The next in our series on women MPs by the House of Commons Hansard Writing Team.
Margaret Wintringham (1879-1955), Mabel Philipson (1887-1951) and Gwendolen Guinness (1881-1956) became MPs when they won by-elections in seats previously held by their husbands, following Nancy Astor who had also been elected to her husband’s seat. While not frequent speakers, they made a significant contribution to Parliament’s work by co-ordinating cross-party initiatives, supporting and opposing legislation, and breaking new ground as the first women to take up particular roles.
Wintringham was the first British-born woman to take a seat in Parliament and the first female Liberal MP. She was elected as MP for Louth in a by-election after her husband Thomas died of a heart attack in the House of Commons Library in 1921. She refused to make speeches during the campaign because she was in mourning and was known as the “silent candidate”.
An active participant in the local community and in national organisations, Wintringham had trained as a teacher and became headmistress of a Grimsby school. During the First World War, she helped to organise aid for Belgian refugees. She was a member of the National Union of Women’s Suffrage Societies and the Temperance Society, and was one of the first female Justices of the Peace.
Wintringham worked closely with other women MPs, such as Nancy Astor, who was a good friend. She was the unofficial co-ordinator of a cross-party group of eight women who became MPs in 1923. The Women’s Institute called her “our Institute MP” for her support of its issues in Parliament, such as maintaining the number of women police officers after the First World War, on which the WI also passed resolutions.
On 4 April 1924, in moving Second Reading of the Guardianship, Etc., of Infants Bill, Wintringham spoke out on the rights and responsibilities of guardianship of children: “The modern tendency is to equalise the rights of men and women. This is done… in regard to property and civil rights, and I want… to extend it to domestic rights.”—[Official Report, 4 April 1924, vol.171, c. 2661].
Mabel Philipson, née Russell, was the third woman to serve in the House of Commons. She was elected as the Conservative MP for Berwick-upon-Tweed in a by-election in May 1923 after her husband, a National Liberal, was unseated on petition because of corruption by his election agent.
Philipson was a music hall actress before her marriage—at one time she was a Gaiety Girl—and continued to perform while she was an MP. In the 1927 parliamentary recess, she took part in the musical, “The Beloved Vagabond”, for charity.
Philipson rarely spoke in Parliament, preferring to focus on her constituency and issues such as housing, agriculture and fishing, and infant welfare. She was a member of a Joint Select Committee considering the Guardianship of Infants Bill, which was the result of Margaret Wintringham’s campaigning. She was the only woman MP to oppose the Bill, which became an Act in July 1925. She also sponsored the Nursing Homes Registration Act 1927.
Philipson was the only woman on a Conservative delegation to Italy to meet the Pope and Mussolini and, in 1928, she was offered the job of Parliamentary Private Secretary to the Health Minister. She stood down at the 1929 election as her husband’s business was in financial difficulty.
Gwendolen Onslow, daughter of a Cabinet Minister, married Rupert Guinness of the brewing dynasty, who was MP for Southend-on-Sea. He became the Earl of Iveagh in 1927, inheriting a seat in the House of Lords, and she won his Commons seat in a by-election to become a Conservative MP.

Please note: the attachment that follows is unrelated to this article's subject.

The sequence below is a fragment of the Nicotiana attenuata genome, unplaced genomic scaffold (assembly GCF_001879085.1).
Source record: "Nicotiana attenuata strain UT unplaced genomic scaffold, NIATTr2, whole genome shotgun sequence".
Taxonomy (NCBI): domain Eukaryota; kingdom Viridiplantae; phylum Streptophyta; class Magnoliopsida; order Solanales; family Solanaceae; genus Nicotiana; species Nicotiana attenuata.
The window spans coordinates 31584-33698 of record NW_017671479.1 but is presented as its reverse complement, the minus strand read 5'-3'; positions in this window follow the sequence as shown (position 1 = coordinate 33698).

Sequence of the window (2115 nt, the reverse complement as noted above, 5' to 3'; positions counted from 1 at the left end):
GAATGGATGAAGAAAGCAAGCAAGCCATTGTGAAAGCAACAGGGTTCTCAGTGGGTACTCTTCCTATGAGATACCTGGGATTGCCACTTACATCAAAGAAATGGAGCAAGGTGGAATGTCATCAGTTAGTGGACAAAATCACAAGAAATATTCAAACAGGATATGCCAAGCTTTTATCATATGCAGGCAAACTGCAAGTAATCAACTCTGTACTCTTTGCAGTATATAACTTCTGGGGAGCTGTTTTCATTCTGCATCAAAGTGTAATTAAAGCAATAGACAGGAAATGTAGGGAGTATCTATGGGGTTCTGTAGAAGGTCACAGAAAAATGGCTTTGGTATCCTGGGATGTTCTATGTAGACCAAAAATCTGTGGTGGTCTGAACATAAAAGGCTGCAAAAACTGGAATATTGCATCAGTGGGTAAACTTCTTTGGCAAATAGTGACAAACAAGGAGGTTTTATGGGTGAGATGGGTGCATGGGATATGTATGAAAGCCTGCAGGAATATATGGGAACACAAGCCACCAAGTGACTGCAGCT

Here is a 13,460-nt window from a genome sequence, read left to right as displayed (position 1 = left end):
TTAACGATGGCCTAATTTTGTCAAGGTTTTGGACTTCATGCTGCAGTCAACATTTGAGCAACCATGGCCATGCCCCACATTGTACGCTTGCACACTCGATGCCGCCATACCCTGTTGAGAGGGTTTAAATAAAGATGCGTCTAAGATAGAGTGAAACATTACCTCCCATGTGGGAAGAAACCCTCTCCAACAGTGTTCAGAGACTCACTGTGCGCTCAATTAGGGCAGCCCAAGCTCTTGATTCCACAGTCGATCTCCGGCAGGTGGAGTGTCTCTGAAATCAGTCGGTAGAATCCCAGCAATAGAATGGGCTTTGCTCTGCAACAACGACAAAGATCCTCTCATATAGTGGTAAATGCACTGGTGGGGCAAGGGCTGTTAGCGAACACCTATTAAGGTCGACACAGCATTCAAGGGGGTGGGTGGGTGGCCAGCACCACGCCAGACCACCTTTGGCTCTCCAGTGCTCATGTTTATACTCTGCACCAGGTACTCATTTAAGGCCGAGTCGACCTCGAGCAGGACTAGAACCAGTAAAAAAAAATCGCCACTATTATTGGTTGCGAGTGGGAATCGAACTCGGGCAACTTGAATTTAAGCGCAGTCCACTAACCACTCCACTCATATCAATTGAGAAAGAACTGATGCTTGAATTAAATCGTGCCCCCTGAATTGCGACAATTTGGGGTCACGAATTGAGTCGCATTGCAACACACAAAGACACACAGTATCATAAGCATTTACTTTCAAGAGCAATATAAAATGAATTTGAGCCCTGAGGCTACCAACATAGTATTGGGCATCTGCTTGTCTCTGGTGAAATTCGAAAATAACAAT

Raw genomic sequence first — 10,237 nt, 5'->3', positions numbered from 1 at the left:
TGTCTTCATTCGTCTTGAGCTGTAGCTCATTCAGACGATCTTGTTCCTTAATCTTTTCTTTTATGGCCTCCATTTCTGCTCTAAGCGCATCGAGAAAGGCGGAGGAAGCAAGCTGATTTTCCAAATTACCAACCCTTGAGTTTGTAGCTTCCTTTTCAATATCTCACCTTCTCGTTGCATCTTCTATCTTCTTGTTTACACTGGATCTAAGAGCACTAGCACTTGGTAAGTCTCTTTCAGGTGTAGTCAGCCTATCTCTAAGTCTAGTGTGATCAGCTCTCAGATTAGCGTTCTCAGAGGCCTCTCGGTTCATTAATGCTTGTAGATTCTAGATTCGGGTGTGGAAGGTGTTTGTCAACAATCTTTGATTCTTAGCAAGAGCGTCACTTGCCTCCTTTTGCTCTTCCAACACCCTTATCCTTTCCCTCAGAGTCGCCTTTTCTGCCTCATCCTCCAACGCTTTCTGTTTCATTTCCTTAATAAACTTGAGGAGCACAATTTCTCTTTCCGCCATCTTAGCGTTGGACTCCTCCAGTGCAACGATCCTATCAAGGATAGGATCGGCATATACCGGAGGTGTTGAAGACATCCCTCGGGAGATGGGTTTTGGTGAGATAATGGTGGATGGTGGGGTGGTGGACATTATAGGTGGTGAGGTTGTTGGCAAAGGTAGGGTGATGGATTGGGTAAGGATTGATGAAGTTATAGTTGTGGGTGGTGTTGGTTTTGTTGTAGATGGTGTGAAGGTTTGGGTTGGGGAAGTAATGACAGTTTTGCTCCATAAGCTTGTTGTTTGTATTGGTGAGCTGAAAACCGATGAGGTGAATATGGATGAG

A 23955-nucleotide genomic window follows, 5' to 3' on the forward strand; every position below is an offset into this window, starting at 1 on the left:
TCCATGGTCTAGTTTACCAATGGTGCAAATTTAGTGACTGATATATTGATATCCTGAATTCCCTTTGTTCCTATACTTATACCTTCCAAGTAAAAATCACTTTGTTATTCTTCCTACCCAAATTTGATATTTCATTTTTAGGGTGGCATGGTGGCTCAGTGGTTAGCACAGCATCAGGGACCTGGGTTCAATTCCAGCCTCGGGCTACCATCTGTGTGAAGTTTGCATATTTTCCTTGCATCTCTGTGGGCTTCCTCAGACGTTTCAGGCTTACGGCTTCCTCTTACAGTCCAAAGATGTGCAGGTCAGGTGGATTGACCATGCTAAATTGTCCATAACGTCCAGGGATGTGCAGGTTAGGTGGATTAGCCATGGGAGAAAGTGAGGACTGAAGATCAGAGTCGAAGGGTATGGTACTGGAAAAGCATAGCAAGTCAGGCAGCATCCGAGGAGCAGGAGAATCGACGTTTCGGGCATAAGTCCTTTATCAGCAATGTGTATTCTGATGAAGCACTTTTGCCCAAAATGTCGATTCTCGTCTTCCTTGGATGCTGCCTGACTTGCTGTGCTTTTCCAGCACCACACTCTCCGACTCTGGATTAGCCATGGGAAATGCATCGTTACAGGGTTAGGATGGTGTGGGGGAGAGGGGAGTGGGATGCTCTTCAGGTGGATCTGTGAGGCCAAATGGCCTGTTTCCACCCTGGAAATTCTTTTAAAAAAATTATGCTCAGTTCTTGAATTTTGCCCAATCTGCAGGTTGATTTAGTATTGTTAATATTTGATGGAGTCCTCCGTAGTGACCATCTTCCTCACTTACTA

Guinness was awarded an OBE for providing assistance to prisoners of war in 1920. From 1925 to 1933, she chaired the Conservative party’s women’s advisory committee, and in 1930, she chaired the National Union of Conservative and Unionist Associations.
Although Guinness seldom spoke in Parliament, she could draw a crowd because she was a good speaker. On 29 March 1928, she made a cogent and, according to the Morning Post, unrehearsed speech in favour of extending the franchise to all women over 21. On 7 April 1930, she made a speech on the Housing Bill in which she drew on her experience of conditions in the East End, where she had done philanthropic work since 1903.
Guinness held the seat at the 1931 election, but stood down in favour of her son-in-law, Henry “Chips” Channon, in 1935.
House of Commons Hansard Writing Team
Pathé footage of Wintringham after her election: https://www.britishpathe.com/video/VLVA8FTS86GGAK9Z48KX3XX9MLEX7-MRS-WINTRINGHAM-CONTESTS-HER-LATE-HUSBANDS-SEAT-IN-ELECTION/query/Margaret+Wintringham
Wintringham’s speech in Hansard on women police officers: https://hansard.parliament.uk/Commons/1922-06-29/debates/7a245527-f177-4366-9061-6f7dffb09b47/HomeOffice?highlight=%22criminal%20law%20amendment%22#contribution-df1016e7-21e5-4955-a994-b4e5560599cb
The WI on Wintringham’s involvement: https://www.thewi.org.uk/__data/assets/pdf_file/0003/145290/The-WI-and-the-Womens-Suffrage-movement.pdf
Pathé footage of Philipson after her election: https://www.britishpathe.com/video/britains-first-actress-mp-m-p/query/Mabel+Philipson
Anne-Marie Trevelyan (MP for Berwick-upon-Tweed, 2015 to present) speaks about Philipson in Parliament: https://hansard.parliament.uk/Commons/2015-06-01/debates/1506013000003/BritainInTheWorld?highlight=mabel%20philipson#contribution-15060121000104
National Trust page on Gwendolen Guinness (Lady Iveagh): https://www.nationaltrust.org.uk/clandon-park/features/lady-iveagh-celebrating-international-womens-day-at-clandon-park
Guinness’s speech in Hansard on the Housing Bill: http://bit.ly/2Xh3LDn